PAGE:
Tnooz and IATA are hosting THack @ Hamburg 2015 October 17-18, a Tnooz hackathon based on the NDC Standard. Tnooz Co-founder and CEO Gene Quinn talks about Hackathons.
Tnooz regularly organizes hackathons around the globe. What motivated you to get involved in these kinds of events in the first place?
We believe projects that hackers and API sponsors create at our events provide a window into the next 18 to 36 months. Since we started five years ago, we've seen leading-edge product concepts for mobile and social media apps, emerging sharing economy businesses, inspiring uses of user-generated videos and photos in recommendation engines, new marketing concepts like gamification ... as well as new twists on B2C, B2B, and B2B2C business models that underpin digital travel.
Technology moves at a dizzying pace. If you are working inside a complex business like travel, it's impossible to know what's next and stay sharp and current in your day job. THack is both a testing lab and a tech festival for disrupters and entrepreneurs to learn and experiment in collaboration with travel industry innovators who are trying to stay competitive.
How many hackathons have you hosted so far?
Since 2011, Tnooz has produced 19 hackathons--on every continent except Antarctica. This year, we will produce a total of nine, including THack China in September and THack @ Hamburg in October, which focuses on airline merchandising and passenger experience. We also will produce THacks in New York (our first) in November and Bangalore (our third) in December.
What makes a hackathon successful?
Developers from both inside and outside the travel industry who feed on disruption. We encourage teams of up to five developers to compete. But we've seen individuals create amazing coded projects in just one weekend. The winners of our first two THacks in Bangalore are great examples:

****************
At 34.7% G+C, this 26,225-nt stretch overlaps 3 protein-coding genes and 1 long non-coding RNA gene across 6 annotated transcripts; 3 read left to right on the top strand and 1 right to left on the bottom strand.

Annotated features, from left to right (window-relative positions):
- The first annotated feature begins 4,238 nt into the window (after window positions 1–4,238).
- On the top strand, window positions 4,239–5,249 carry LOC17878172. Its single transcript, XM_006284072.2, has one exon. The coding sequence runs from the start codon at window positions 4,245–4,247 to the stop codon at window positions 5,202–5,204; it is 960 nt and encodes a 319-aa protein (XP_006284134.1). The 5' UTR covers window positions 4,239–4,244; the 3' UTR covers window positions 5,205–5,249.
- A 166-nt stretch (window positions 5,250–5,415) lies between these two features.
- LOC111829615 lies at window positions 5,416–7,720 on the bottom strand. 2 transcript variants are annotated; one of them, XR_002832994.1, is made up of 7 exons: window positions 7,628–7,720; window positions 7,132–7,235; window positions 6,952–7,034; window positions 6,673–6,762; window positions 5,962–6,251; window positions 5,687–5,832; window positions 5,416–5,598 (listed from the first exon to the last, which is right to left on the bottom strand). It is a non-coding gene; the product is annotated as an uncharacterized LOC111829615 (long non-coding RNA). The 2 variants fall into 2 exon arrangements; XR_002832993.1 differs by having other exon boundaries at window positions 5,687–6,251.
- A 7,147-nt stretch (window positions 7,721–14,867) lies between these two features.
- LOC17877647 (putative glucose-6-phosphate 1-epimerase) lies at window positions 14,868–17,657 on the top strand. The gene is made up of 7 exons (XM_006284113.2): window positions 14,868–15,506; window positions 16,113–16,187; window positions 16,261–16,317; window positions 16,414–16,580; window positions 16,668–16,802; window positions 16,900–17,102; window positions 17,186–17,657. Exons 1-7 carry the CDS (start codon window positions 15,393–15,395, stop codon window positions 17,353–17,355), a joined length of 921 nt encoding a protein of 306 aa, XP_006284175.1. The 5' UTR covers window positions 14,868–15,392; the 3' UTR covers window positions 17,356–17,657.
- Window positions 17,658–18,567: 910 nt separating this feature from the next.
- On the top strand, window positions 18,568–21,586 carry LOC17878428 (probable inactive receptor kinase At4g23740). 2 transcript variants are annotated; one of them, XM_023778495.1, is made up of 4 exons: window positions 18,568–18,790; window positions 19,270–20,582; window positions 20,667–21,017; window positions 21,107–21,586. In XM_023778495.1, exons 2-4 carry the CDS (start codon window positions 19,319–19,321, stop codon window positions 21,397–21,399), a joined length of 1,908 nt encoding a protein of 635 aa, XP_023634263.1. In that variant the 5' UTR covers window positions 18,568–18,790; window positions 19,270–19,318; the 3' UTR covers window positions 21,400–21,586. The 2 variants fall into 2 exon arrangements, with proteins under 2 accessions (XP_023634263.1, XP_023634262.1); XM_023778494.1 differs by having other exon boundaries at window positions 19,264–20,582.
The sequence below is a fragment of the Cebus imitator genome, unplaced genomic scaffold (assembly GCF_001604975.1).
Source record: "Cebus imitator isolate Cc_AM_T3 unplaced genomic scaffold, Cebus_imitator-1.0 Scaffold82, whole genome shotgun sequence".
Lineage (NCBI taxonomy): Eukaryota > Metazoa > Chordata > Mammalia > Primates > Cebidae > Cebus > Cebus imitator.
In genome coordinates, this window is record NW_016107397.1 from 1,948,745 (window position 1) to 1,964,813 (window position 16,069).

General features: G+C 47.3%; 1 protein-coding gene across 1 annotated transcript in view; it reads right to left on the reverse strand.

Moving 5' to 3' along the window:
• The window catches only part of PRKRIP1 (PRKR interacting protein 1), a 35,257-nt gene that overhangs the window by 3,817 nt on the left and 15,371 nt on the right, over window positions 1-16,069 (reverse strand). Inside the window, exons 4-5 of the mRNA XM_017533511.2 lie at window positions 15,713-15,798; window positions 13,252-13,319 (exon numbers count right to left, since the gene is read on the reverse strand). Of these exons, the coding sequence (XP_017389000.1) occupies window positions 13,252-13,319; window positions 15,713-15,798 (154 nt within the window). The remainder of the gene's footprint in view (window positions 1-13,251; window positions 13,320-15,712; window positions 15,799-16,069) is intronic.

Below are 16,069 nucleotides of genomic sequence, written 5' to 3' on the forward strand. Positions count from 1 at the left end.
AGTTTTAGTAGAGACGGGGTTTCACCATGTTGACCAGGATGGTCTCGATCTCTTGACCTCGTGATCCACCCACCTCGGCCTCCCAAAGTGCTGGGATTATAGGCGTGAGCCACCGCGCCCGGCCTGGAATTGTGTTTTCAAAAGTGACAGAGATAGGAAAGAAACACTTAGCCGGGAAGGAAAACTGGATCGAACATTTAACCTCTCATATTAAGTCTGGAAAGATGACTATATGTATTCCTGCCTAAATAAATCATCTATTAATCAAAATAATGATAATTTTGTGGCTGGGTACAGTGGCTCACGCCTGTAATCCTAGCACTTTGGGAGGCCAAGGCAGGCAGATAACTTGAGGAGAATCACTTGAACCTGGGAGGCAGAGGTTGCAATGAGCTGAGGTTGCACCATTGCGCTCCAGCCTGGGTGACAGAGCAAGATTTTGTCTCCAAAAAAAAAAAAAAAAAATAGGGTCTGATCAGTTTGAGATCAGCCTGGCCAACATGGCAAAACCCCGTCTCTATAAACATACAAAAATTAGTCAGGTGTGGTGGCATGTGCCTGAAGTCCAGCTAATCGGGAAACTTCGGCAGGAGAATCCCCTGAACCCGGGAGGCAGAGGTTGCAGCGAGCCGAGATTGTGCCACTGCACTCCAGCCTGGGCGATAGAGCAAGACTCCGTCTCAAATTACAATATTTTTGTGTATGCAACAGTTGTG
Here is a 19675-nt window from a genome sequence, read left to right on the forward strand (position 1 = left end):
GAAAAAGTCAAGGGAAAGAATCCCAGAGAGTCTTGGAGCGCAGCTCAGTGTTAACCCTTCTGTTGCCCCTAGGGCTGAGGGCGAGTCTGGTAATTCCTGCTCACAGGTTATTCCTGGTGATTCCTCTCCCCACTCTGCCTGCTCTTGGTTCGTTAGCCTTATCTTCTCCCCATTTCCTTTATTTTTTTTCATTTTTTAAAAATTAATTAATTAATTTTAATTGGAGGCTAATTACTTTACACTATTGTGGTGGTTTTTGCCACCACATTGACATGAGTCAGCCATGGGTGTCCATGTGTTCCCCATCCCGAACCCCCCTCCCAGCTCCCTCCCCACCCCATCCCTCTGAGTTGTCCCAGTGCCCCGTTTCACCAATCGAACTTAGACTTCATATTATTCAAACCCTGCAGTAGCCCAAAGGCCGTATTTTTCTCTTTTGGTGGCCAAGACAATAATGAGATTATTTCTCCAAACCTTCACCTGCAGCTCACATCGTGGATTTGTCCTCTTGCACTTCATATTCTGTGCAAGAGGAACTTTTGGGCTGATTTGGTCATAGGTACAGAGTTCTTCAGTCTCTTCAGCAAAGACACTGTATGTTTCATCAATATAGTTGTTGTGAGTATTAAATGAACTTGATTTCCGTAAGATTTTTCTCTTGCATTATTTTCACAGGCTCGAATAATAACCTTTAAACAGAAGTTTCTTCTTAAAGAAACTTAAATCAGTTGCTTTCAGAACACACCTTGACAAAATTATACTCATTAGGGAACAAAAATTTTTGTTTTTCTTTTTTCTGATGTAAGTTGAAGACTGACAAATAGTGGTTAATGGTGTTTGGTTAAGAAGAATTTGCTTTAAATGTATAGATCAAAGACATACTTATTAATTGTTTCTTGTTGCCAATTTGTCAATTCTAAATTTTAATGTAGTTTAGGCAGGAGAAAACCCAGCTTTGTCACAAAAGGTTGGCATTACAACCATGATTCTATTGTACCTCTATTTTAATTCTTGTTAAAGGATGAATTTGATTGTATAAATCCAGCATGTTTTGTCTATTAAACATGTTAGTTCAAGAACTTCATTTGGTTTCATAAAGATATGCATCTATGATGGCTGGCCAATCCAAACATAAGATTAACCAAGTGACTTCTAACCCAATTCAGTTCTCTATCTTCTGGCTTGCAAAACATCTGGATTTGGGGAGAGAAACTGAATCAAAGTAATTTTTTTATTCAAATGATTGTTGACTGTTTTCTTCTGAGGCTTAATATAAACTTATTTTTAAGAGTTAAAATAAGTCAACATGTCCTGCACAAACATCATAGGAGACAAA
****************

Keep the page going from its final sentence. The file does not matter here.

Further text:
In 2013, a developer addressed the problem of over-booking non-reserved seats on India's rail service. He created an algorithm that predicted (with significant statistical confidence) the likelihood of a ticket-holder actually getting a seat on a train during peak times of travel. The judges were blown away.
In 2014, another Bangalore developer coded a text-to-speech application using machine language that allows a traveler to type a query and hear a spoken response to the question. Other developers and the judges crowded around his laptop to get a closer look at his “wow” factor.
Travel company sponsors have included Amadeus, Expedia, Get Your Guide Google, IBM, Lufthansa, Sabre, Skyscanner, Travelport, TripAdvisor, TUI/Hotelbeds, Viator and Vueling. They see the benefit in at least three ways: 1) feedback on APIs from a technical "focus group" of developers, 2) recruitment of new developer talent, and 3) a peek at the future based on the latest technology and disruptive product ideas.